Clearfield Progress (Newspaper) - December 13, 1966, Clearfield, Pennsylvania                                Today's Chuckle When a fellow says,fit,isn't> the money, it's the principle df the tiling" _ it's the money. Reader's Tip .    - ' Tthe Christmas Story. contin-}' ues on Page 9. Vol. 60 - No. 292 Our 56th Year Clearfield, Curwensville, Philipsburg, Moshannon Volley, Pa, Tuesday, December 13, 1966 15,155 Copies Daily 16 pages today Wilson Is Hew Director... Silberblatt Named County School Board President ( The Clearfield County Board of Schoo I Directors elected Paul Silberblatt of Clearfield as president, William E. Frank of Olanta R. D. vice, president and named Edgar H. Wilson of West Decatur to the board at its. regular monthly meeting in the office of the county superintendent of schools last night.    : Mr. Silberblatt and Mr. Frank will serve one-year terms during the coming year. A treasurer will be elected in May while Secretary Kenneth H. Shirey's term does not ex---- *   pire" until 1969. Second Siamese Twin Dies At Philadelphia PHILADELPHIA (AP) - The second Siamese twin, 21-day-old Karen Cantrell, died at dawn today. Her sister, Susan,, succumbed Monday shortly after a seven-hour operation that had separated them. A spokesman at St. Christopher's Hospital said the infant died of "cardiac vascular problems that she couldn't overcome." Susan's death was attributed to a "congenital heart condition." The twins, born Nov. 22 to Dr. and Mrs. James Cantrell in Princeton, N.J., were joined from the chest to the abdomen and shared several vital functions. They were transferred here 12 hours after birth. Dr. Samuel L. Cresson, head of the 34-man medical team that performed the separation Monday said he was pleased by the condition of the surviving twin. "I just saw her X-rays and they're excellent," he said in a briefing Monday night. Death of Karen's sister, was due to "cardiac failure resulting from congenital heart defects," said Dr. Julio Davila, one of the team of doctors and chief of thoracic (chest) surgery at St. Christopher's Hospital for Children, where the operation was performed. He said Susan suffered from a constricted main artery and a malformed heart which caused blood to bypass" the lungs, causing an oxygen deficiency. In addition, he said, her heart Please Turn to Page 6,' Col. 8 Mr. Silberblatt moves up from vice president of the board to succeed Prank E. McCabe of Philipsburg, who resigned from the board last * month., AH elections were unanimous. Mr. Wilson, president of the Philipsburg-Osceola Area School pSS/f/T" nutrint u,in m- m,  President Dwight D. Eisenhow District, will complete Mr. Mc Cabe's term which expires July 1, 1968. Mr. Wilson and C.iDean Sharpless of Sandy Ridge were nominated by the Philipsburg-Osceola Board as a replacement for Mr. McCabe. In other action, the C o u n t y Board: Inside The Progress Two Civilians Killed. Classified Ads ...... 12, 13    ; - ' ���� -��        -;� "" _:--;-,   � ,     ' ' Hints From Heloise .....16 ijjj^ � U. S. Plane Drops Bomb Hospital News........ 8, 9 ^ , Editorial, Columns...... 4        ^^^^ _    _ # 11 ig^il On Vietnamese Village Area Servicemen ........3 More on Vietnam ........ 5 By ROBERT TUCKMAN -;- SAIGON, South Vietnam (AP) ���        | -A U.S. warplane supporting a rlCOflrlAUf                 Marine drive dropped a bomb a cascade of bombs on an ene- missions or 300 to 350 individual LMvIIIIUvYvI             on a village 1,800 yards short of my base camp close to Saigon strikes. This was still well below its intended target tonight and and the Vict Cong retaliated the  average of  150  missions f            "HI      killed two Vietnamese civilians, with an outbreak of grenade flown daily before the monsoon XfflJinninfl KflfK    att  American  spokesman  an- throwing in and near the capi- storms moved north. JIIUMUIIIU lSUVlt    nounced. He said one civilian . tal. was injured. Although   more   than   1,000 .       r_____ ______ r,Aptl CiiB*#�^B��         Tne strike was made at the S()Uth vietnamese troops pushed the carrier Kitty Hawk struck II OII1 jUrflClY       village of Thon-Phu Gia,  30 a search-and-destroy mission     only fiye miles from Haiphong, I I Will ^MI�|VI J        miies southwest of Hue. The the Mekong Delta  105  miles North Vietnam's main port. The mistaken bombing came rough- south of Saigon, ground fighting jet bombers made radar preci-ly 80 miles from the border ter- across the country dwindled and sion runs on a missile assembly ritory where'two bombs that only light skirmishes were re- installation, and one of the. pi-fell short from  a supporting ported.                                lots said the explosions "looked By RAYMOND J. CROWLEY warplane killed 16 Marines and    U.S. planes Monday had their like flashbulbs in the night." wounded 11 Saturday. busiest day over North Vietnam    The B52 raid hammered at a U.S. B52 Stratoforts unloaded in weeks,' flying 99 bombing Viet Cong base camp and stor- .....age area 30 miles north of Saigon, repeating raids last week in the same area aimed at knocking out the lairs from which the Viet Cong launch ter-In one of the missions two all- ror attacks against the- capital, weather Navy Intruders from . The closest B52 raid to Saigon was staged last March 28, when the eight-engine bombers hit 18 miles southeast of the city. Three terrorist attacks in and around Saigon were reported. er, reported snapping back fast from his gallbladder operation, has his sights set on swinging his golf clubs by early spring. "The general had a good night," Walter Reed Army Hospital reported this morning, one full day after the one and three- Please Turn to Page �, Col. S Paul Silberblatt . . . heads county board Student Exchange Program Planned By Rotations Participation in a student exchange program was approved last night by the Rotary Club of Clearfield at its regular weekly meeting in the New Dimeling Hotel. Complete details of the program will be announced later, Richard Cook, the club's international service committee chairman, termed it the first step in a long range program. "I believe it will be a tremendous opportunity not only for our club, but for the entire community." Assisting Mr. Cook with details of the new project Please Turn to Page 6, Col. 2 * Elected Miss Judy Borger �uarter hour of Franklin to the Special Edu- The word on the five-star gen- cation staff, effective In Sep- oral's condition  Monday night tember 1967. Miss Borger is had been    the day after the elect Raymond P. Shafer filled in a losing cause. Clearfield,   a   17-year veteran ne^ legislative session begins,    his seventh cabinet, post Mpn- Daniel A. Bailey and Jo Hays, with the U. S. Army, now sta-    The Associated Press sam- Please Turn to Page 6, Col. 2 candidates for state senator in the 34th District, filed their expense listing in Centre County. The district includes Centre, Clearfield, Cameron and Clinton counties. ,       D . Mr. Bailey, re-elected as the J?0T* he also received Republican senator, showed con- "j5 * 1 r c r a f 1 Crewmembers tioned in Vietnam, has been awarded the Air Medal for meritorious achievement in aerial flights over Vietnam. A member of the 173rd Air- Association Names Marra as Member gunnery. He was married while tioned about a series of stran- Westover Woman Is Injured In County Mishap An employe of the Clearfield County Probation Office - Mrs. James Westover, 32, of West-over R. D. - was injured about 8 o'clock this morning in a two-car collision near Five Points. She was admitted to Miners' Hospital at Spangler but there was no information available this morning on her condition, the extent of her injuries or details of the accident. State Police said they had not been called to make an investigation and had hp information regarding it.  -\- However, other sources reported Mrs. Westover's car had been hit nearly head-on by another vehicle which was in the act of passing a truck. Elsewhere damage was esti- 1.1 U ho;ne on leave from Camp Le- gijngs. jeune last September. His wife it"had been understood there is a nurse at the Philipsburg would be a 10 a.m. news con-State General Hospital. ference on the case, but Col. Ja-Pfc. Hummel was home on a cob Schott, chief of detectives, 20-day leave before shipping out said such a meeting would not on Thanksgiving Day for Viet- be held. He said, however, news media would be notified when a statement was ready. There were indications it might come later in the day. Laskey, 29, a laborer and former cab driver, has not been charged with any of the mur- tributions of $8,630 and expenses totaling $9,008.26. Two forms were filed relative to Democrat Hays' campaign. The account for Jo Hays as an individual shows he spent $1,554.64 and received no contributions. The account filed by nam. Please Turn to Page 6, Col. 8 Snow tonight and ending W e d nesday. Little change in temperature, low tonight 28 to 32. Sunrise 7:29-Sunset 4:44 Clearfield Weather Monday high 38, 22, overnight low 22. ow Please Turn to Page 2, Col. 3 Clearfield River Level ; Monday 7 p. m. - 6.65 feet (rising). Today 7 a. m. - 6.60 feet (falling). Mid  State Airport Monday high 32, low 18, overnight low 15. Blue Cross Rate Hike Hearing Continues Today PITTSBURGH (AP) - A public hearing on a proposed system of rate increases by Blue Cross of Western Pennsylvania resumes today before the State Insurance Commission. Blue Cross has requested a 23 per cent rate increase, effective Feb. 1, and the right to re-adjust its rates � regularly in a continuing program of rate evaluation and change. Witnesses representing the medical profession and Blue Cross testified Monday, most telling of spiraling medical costs. They said Blue Cross would be unable to cover large numbers of patients if a major disaster occurred and said Blue Cross funds are so low that hospitals would be left in serious financial Please Turn to Page 2, Col. 5 Please Turn to Page 6, Col. 2 Kill Reports Light As Doe Season Ends Curwensville Lions To Sponsor Contest On Holiday Lighting CURWENSVILLE - Plans for the annual holiday home lighting contest here have been announced by the sponsoring Lions Club. Cash prizes will be offered for the three most outstanding displays - $25 first, $15 second and the fourth clasp to the Good Conduct Medal. The son of Mr and-Mrs. Adam Hummel of Clearfield R. D. 1, he is scheduled to return to the States in March for further assignment to Germany. His family plans to accompany him. His wife, the former Gay Rowles and two daughters, Linda, 12 years old and Laurel, 6/ are now residing at 223 S.W. Third Ave., Clearfield day, reappointing Joseph W. Barr Jr. of Oil City as secretary, of community affairs. Barr, 52, former mayor of Oil City, became the state's' first secretary of; community affairs when Gov. Scranton appointed him last June. The department was created under an act passed by the HARRISBURG - James V Marra of Curwensville; chair man of the Curwensville Munici- legislature, pal Authority, has been ap- Barr will get a $5,000 raise pointed a member of the mem- _ making his salary $25^000 - bership committee of the Penn- under a new executive' salary sylvania Municipal Authorities jaw passed by the 1965 legis. Association by President John. iat,iT> . ;  T. Hoffman. lature. The   cabinet   appointments Shafer has made thus far are: retary - manager of the Robin- w^J!?" Patfterson;r renamed son Tnwnshin Anthnrti.   An-. bankin* secretary; Maunce'K. Named chairman of the committee was Ann J. Grove, sec- son Township Authority, Alle gheny County. Doe season, which started yesterday morning, ends today but kills reported to The Progress and $10 third, thus far have been light. . Judging of the displays will Philip Whitesell of Clearfield lake place the week after Christ-R. D. 2 downed a 130-pound mas. Specific evenings of the deer yesterday afternoon in the judging will be announced later. Frenchville area. At a regular dinner meeting Yesterday morning, James last night, the Lions Club Copenhaver of Kellytown killed pledged a $500 contribution to- a 150-pound doe on Dunlap Run near his home. Tim. Coudriet, 12-year-old son of Mr. and Mrs. Harry Coudriet of Morrisdale, killed a 6-point buck Saturday during the last ward the Irvin Park Development Fund which is aimed at expanding and improving facilities at the park It was announced that the birthday calendars will be avail- day of antlered deer season able for distribution next week, while hunting near Morrisdale. William Rubbe attended the This was his first year to hunt, meeting as a guest. For Loan to Valley Forge Troops in 1777-78... Two County Families Stand To Gain If U. S. Government Pays Huge Debt MAHAFFEY - Two Clear field County families stand to benefit if the United States gov erhment decides to pay off a debt it has owed'for nearly 200 years. The debt dates back to the winter of 1777-78 when the ragged Revolutionary Army at Val: ley Force was almost destitute. There was no money for the Continental Congress to appropriate, the currency was depreciated and public credit was nonexistent. ' ',. -      ,. In this crisis, George Washington turned lo the people of Pennsylvania: "Unless aid comes," he said, v'our affairs must soon become desperate beyond the possibility of recovery. The army must disband or starve." Among the citizens who responded were Jacob DeHaven, the, great-great-grandfather of Harry DeHaven of Mahaffey R. D, 2 and Mrs. Ralph John of Berwinsdale. Mr. DeHaven is believed to have lived somewhere in the Clearfield - Indiana County area; >        ; He advanced $50,000 in gold and large quantities of supplies which have been valued at $400,000. , Although the national government born of the Revolution agreed to assume the debts owed by the states, DeHaven never got his money back. The family clung to records substantiating the loan and on various occasions attempts were made to collect the debt. The latest effort is before Congress right now. It is a bill introduced by Rep. Thomas M. Pelly, R-Wash., authorizing payment.' Congressman Pclly has had no contact with the DeHaven family but learned of the case through a friend. He claims it's a debt of honor and the government is obligated lo pay it. Rep. Polly's bill would limit the repayment to the cash advanced. Earlier efforts made by the family in 1877 and 1901 had sought repayment of the full $450,000 plus 4 per cent interest since 1777, which it was estimated in 1901 totaled more than $4 million. The Clearfield County descendants of Jacob DeHaven say the debt has become something of a family joke. "We are a hard working family and we've lived on a farm all our lives. We get a kick out of thinking the government owes us money," says Mrs. Harry DeHaven. "In fact, ev-erytime a satellite is lunched, we quip 'There they go, spending our money again'." The DcHayens take a dim view of reaping any financial return. But they say publicity given the debt over the years Please Turn to Page 2, Col. 5 Please Turn to Page 2, Col. t EASY DOES IT, toys Clearfield Pool Man dolph the Red-Nosed Reindeer on a diving The furry creature.visited the pool and a membership. But his summer duties.at in the sun. How about your summer dut pool and give someone else the opportun certificate for Christmas in the pool office at Clearfield. - : r ager Robert Shearer as he steadies Ru* board platform at the community peel: was so enthused that he wanted.to. buy the North Pole keep him too busy for .fun ies? You can refresh next summer in the ity, too, by buying a pool membership gift , second floor of The Progress building'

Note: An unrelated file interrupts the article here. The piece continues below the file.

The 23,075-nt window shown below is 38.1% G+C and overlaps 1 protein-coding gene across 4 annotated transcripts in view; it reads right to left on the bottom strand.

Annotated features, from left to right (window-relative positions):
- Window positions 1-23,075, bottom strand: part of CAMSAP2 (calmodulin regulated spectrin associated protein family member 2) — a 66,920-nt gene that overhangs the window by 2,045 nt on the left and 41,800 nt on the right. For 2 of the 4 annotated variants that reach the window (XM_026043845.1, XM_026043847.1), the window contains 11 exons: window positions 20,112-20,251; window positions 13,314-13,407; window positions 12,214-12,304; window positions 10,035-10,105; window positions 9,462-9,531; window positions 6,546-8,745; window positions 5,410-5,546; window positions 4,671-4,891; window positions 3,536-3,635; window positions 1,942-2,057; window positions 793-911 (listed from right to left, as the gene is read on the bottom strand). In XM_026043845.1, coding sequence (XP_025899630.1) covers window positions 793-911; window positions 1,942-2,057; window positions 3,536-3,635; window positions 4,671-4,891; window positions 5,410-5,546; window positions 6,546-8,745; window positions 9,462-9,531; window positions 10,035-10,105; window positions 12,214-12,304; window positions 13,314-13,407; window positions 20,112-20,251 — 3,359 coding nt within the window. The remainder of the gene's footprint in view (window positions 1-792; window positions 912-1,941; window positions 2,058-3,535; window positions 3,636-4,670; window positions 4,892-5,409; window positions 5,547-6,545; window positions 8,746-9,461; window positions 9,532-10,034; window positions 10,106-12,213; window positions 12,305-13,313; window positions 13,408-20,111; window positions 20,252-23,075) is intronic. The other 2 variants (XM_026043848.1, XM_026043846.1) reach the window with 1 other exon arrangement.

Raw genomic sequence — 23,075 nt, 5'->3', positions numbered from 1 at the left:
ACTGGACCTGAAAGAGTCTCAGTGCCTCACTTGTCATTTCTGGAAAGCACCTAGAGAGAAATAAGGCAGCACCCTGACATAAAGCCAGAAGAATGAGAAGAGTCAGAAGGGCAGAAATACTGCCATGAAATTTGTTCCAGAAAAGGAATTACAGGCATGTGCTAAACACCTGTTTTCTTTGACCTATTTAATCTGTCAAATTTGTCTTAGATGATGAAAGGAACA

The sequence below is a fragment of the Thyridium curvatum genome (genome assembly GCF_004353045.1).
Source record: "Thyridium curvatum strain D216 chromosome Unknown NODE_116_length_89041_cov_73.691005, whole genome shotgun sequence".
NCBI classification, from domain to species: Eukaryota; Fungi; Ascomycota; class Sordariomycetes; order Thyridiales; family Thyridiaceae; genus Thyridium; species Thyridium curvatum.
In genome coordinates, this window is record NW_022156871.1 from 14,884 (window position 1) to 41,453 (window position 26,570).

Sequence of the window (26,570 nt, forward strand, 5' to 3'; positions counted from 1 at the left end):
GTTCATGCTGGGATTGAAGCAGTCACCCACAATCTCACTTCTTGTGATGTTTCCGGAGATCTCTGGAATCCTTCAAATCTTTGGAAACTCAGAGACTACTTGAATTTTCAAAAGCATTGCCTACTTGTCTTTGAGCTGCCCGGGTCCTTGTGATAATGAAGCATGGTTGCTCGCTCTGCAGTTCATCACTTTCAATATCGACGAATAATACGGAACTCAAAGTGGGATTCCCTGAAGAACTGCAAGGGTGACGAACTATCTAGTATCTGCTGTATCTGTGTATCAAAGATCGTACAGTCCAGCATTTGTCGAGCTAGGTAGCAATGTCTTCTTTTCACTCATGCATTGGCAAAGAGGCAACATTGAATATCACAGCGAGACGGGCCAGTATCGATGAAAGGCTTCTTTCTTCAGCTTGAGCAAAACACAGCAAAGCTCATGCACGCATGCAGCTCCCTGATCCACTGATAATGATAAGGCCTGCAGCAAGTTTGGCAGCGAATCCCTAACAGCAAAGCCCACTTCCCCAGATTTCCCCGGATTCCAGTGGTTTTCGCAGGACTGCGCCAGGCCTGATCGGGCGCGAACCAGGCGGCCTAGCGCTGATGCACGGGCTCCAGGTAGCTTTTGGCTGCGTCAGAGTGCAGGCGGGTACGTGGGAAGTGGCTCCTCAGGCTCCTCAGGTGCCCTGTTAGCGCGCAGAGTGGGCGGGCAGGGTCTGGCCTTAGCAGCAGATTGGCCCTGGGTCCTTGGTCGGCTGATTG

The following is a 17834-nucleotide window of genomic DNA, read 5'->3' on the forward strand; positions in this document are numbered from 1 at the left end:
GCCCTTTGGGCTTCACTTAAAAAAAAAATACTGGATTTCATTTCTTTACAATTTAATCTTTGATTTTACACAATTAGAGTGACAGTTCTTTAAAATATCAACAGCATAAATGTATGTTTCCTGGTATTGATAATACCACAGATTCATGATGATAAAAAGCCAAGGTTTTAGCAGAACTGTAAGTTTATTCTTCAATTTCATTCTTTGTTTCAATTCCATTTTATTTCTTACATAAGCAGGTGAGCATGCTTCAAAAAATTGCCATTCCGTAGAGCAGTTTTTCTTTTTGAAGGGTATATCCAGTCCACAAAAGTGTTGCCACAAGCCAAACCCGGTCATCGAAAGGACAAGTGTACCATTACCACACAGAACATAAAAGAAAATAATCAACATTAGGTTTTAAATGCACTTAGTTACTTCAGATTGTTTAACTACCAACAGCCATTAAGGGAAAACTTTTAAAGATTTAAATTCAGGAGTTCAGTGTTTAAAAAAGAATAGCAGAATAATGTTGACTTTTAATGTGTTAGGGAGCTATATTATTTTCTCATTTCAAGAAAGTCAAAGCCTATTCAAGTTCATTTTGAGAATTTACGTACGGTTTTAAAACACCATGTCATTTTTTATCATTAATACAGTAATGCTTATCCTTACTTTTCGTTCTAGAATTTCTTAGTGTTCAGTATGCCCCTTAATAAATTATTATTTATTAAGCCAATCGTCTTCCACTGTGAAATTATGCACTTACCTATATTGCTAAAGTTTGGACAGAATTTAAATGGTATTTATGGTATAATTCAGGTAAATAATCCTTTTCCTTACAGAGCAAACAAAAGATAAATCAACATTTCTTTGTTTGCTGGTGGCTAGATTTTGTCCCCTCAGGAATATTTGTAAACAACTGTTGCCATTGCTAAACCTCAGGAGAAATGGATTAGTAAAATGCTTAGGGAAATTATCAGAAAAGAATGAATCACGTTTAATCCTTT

From 1607 To The Present